As President Donald Trump stares down an impeachment inquiry over the Ukraine scandal, his allies in right-wing media can’t seem to get their stories straight. From arguing that everything is totally normal to accusing former President Barack Obama and former Vice President Joe Biden of corruption to defiantly defending Trump’s behavior itself, Trump’s right-wing media allies are making an extraordinary number of sometimes-contradictory arguments all coming to the conclusion that he did nothing wrong (or if he did, it wasn’t really that bad).
Fox host and occasional Trump adviser Sean Hannity said that the president had “a sworn duty, a constitutional duty” to ask Ukraine to investigate Biden and his son, Hunter. Hannity’s Fox News colleague Gregg Jarrett has also said that if Trump had not asked Ukraine to investigate Biden, it would have been “a dereliction of his constitutional duty.” Fox News contributor Andrew McCarthy said it’s “not only normal, it’s entirely appropriate” for Trump to ask Ukraine for help. Hannity has also argued that the real story is about the previous administration’s corruption, a position also floated by NBC News and MSNBC contributor Hugh Hewitt as well as Rush Limbaugh.
Some right-wing media figures employed another defense, saying evidence shows that there was no quid pro quo in Trump’s demand for Ukraine to investigate Biden. This line of argument has been championed by Fox News’ John Roberts, Melissa Francis, and Pete Hegseth, among others. Even if there was a quid pro quo, it’s not like there would be anything wrong with that, argued Fox Business’ Stuart Varney, Fox News’ Lisa Kennedy Montgomery, and Fox guest Joe DiGenova. Yet another popular defense of Trump involved attacks on the original whistleblower who disclosed content of Trump’s phone call. Fox & Friends co-hosts Brian Kilmeade and Steve Doocy initially tried to brush off the whistleblower’s complaint on a bogus procedural ground. On Hannity, guest Victoria Toensing baselessly claimed the whistleblower was connected to billionaire George Soros. Fox Business’ Lou Dobbs and Trump administration official Stephen Miller (among many others) pushed the conspiracy theory that the whistleblower was a “deep state” operative trying to “overthrow” Trump. The Wall Street Journal’s James Freeman questioned the concept of whistleblowers, brushing off the complaint as just secondhand information and a mere “objection to policy.” Fox’s Geraldo Rivera called the whistleblower “a punk who's snitching out the president's phone calls to a foreign leader.”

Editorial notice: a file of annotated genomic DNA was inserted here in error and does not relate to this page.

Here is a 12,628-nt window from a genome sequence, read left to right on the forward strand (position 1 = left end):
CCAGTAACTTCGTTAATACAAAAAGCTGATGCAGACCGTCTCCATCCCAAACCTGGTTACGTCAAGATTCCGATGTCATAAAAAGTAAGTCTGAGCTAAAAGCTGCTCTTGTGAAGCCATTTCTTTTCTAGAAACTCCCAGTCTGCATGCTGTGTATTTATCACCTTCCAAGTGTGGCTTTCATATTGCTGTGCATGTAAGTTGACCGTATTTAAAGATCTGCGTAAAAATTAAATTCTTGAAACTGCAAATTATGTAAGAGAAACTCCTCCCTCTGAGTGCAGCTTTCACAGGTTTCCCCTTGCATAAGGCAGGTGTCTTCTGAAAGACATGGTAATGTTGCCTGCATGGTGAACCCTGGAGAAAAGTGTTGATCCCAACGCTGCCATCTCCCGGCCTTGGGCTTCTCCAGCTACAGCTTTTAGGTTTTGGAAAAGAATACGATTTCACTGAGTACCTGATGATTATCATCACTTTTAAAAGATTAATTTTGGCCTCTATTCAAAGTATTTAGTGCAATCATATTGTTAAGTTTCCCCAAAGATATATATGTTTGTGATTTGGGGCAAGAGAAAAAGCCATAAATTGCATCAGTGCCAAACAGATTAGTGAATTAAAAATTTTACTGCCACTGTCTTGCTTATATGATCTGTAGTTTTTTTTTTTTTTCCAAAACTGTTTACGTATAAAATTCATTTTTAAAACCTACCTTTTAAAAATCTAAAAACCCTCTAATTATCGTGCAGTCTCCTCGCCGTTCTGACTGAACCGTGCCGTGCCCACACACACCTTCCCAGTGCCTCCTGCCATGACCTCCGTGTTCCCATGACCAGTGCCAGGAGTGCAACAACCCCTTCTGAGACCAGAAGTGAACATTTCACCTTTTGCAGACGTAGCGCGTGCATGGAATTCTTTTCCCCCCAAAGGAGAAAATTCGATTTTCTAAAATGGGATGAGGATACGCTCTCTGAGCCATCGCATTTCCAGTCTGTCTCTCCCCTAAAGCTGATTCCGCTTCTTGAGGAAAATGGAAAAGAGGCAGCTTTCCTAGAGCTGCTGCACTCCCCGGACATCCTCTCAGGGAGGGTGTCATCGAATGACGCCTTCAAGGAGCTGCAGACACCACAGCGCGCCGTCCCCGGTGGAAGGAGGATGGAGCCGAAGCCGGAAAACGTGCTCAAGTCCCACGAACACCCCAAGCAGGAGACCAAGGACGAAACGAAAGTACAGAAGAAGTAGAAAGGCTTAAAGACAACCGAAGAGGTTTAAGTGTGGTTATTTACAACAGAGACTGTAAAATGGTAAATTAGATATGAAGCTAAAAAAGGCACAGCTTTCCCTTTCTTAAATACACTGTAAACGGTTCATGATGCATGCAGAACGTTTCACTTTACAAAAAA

It’d be easy to write these arguments off as just panicked flailings, but combined, they may actually may make for an effective defense.
In 1994, an anthropologist named Eugenie Scott coined a term for a debate technique: the Gish Gallop. Named after creationist Duane Gish, Scott described the Gish Gallop as “spewing forth torrents of error that the evolutionist hasn't a prayer of refuting in the format of a debate.” The Gish Gallop’s effectiveness lies in the way it puts the opponents immediately on defense, rendering them unable to advance their own arguments without first having to devote time and energy into refuting a series of falsehoods. To not refute false claims, no matter how little sense they make or how obviously false they may be, could be interpreted as an acceptance of their underlying truths.
The rapid-fire, scattershot responses to Trump’s Ukraine scandal from right-wing media outlets are their own form of a Gish Gallop. Glenn Beck posted a rambling 51-minute rant explaining what he viewed as the “timeline” of corruption involved in the Ukraine scandal. Rather than addressing the issue at hand -- that Trump has openly admitted to soliciting help from foreign countries to harm a political opponent -- Beck’s convoluted video went off in a series of tangents involving Soros, Hunter Biden, and WikiLeaks.